The appropriate dosage can vary greatly depending on your body chemistry, the particular strain, and method of consumption. Edibles generally have a more potent and long-lasting effect compared to smoking or vaping. When trying cannabis for the first time, it’s wise to start with as little as 2-5mg of THC or CBD and wait at least two hours before increasing your dose. 

Some people are more sensitive to cannabis than others. If you have little experience with marijuana, it’s safest to start very low and increase incrementally. Consuming cannabis with high levels of THC on an empty stomach can increase its effects, so having food in your system can help moderate dosing. 

It’s also important to pay attention to any adverse reactions and avoid consuming more if you experience dizziness, rapid heart rate, or other concerning symptoms. Keep track of the strains and dosages that provide relief so you can replicate the results.

Before using cannabis for headaches, consult your healthcare provider, especially if you take prescription medications. They can help determine appropriate strains and dosages based on your medical history and risk factors. Doctors can also monitor you for potential drug interactions or side effects. Being open and honest about your cannabis use will allow your doctor to give the best recommendations.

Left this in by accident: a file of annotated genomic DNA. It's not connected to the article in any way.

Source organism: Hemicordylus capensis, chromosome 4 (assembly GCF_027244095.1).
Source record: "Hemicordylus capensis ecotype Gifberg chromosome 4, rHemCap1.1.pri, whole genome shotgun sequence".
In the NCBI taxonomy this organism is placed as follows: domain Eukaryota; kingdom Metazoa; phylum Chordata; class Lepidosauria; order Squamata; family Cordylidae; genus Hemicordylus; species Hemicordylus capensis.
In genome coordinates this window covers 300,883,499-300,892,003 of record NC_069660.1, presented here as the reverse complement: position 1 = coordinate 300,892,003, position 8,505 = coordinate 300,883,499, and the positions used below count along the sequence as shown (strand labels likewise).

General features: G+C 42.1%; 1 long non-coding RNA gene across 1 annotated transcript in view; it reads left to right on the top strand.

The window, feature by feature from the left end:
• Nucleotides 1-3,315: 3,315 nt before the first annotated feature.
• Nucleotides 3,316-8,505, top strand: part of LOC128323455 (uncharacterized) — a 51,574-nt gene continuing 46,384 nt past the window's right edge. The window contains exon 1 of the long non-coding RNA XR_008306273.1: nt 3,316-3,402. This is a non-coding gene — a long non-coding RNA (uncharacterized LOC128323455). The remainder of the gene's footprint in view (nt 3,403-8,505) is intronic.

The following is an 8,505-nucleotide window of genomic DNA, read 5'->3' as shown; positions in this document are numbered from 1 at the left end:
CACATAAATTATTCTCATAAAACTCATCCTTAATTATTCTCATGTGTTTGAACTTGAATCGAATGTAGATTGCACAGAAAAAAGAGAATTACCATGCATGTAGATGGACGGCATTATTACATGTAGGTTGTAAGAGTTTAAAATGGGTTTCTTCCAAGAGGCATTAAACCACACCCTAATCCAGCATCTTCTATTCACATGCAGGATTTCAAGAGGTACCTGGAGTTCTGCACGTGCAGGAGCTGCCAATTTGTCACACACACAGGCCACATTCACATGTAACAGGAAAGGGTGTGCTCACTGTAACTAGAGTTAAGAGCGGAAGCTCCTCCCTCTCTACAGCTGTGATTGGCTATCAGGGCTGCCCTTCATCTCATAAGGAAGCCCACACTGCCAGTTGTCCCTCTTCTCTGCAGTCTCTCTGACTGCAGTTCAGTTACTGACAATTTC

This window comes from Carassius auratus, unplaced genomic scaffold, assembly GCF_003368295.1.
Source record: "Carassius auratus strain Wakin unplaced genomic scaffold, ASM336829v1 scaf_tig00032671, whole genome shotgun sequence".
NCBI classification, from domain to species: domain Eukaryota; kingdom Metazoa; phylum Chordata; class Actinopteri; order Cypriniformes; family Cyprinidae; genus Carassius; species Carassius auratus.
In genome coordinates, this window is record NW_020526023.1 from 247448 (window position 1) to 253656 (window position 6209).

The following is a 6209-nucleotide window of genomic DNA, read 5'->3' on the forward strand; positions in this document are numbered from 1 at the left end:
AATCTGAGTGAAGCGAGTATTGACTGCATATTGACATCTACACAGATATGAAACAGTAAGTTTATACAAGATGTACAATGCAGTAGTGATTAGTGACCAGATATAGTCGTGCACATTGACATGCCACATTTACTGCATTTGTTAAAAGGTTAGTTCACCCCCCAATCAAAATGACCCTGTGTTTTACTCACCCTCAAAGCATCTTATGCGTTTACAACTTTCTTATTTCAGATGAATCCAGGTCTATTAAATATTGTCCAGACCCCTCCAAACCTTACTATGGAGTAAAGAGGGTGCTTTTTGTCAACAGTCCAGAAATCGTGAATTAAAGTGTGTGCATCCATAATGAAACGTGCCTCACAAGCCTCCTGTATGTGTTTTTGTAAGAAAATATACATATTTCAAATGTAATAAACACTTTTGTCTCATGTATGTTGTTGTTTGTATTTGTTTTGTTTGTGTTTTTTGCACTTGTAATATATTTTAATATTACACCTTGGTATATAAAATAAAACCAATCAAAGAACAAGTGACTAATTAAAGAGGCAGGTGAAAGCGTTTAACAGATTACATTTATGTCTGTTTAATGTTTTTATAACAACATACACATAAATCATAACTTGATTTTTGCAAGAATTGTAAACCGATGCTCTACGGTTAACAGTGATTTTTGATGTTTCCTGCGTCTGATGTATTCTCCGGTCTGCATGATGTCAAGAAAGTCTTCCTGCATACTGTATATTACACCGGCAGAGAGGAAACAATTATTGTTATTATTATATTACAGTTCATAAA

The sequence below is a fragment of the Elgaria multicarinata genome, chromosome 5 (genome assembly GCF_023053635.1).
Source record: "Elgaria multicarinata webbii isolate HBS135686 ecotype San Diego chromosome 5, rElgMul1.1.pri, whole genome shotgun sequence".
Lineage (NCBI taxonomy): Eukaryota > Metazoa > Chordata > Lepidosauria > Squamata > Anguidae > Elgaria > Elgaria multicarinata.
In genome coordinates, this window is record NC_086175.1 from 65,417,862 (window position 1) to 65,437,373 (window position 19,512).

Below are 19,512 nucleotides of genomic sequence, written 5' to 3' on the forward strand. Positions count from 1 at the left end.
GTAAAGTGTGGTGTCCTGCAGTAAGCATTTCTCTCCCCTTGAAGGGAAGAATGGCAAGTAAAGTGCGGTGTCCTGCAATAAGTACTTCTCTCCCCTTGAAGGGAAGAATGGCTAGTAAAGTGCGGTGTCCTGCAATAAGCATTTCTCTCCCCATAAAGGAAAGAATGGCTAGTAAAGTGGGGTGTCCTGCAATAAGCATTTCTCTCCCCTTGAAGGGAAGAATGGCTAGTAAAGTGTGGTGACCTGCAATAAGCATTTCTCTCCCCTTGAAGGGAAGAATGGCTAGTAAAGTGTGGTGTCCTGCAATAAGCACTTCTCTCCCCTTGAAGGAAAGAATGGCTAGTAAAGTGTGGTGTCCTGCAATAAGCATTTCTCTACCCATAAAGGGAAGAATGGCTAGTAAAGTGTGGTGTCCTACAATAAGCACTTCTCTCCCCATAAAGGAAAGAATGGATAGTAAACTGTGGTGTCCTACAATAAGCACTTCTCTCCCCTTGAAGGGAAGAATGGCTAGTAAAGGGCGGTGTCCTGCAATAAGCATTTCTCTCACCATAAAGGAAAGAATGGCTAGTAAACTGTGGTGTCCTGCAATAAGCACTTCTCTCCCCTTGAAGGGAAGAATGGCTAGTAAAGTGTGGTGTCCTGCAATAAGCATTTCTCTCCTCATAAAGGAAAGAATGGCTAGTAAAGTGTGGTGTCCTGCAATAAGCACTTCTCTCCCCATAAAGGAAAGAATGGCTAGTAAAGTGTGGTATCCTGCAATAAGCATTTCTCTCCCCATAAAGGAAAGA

Following the “start low, go slow” rule and closely monitoring your response to different cannabis products will help you find the sweet spot for effectively treating headaches without overdoing it. Moderation and patience are key when using cannabis for medical purposes.

Proper Dosage

In addition to cannabis, there are several other natural and alternative remedies that can provide headache relief or be used in conjunction with cannabis therapy. Some of the most popular complementary options include:

– Feverfew – This herb has been used for centuries to treat headaches. It contains compounds that are thought to reduce inflammation and constrict blood vessels. Feverfew is typically taken daily as a preventive measure.

– Butterbur – Derived from a shrub, butterbur contains petasins that block inflammatory pathways involved in migraines. It has been shown in studies to reduce headache frequency. Butterbur supplements should be taken with meals. 

– Magnesium – Magnesium deficiency is linked to headaches and migraines. Supplementing with magnesium daily, particularly magnesium oxide or citrate forms, can help prevent headaches in some people.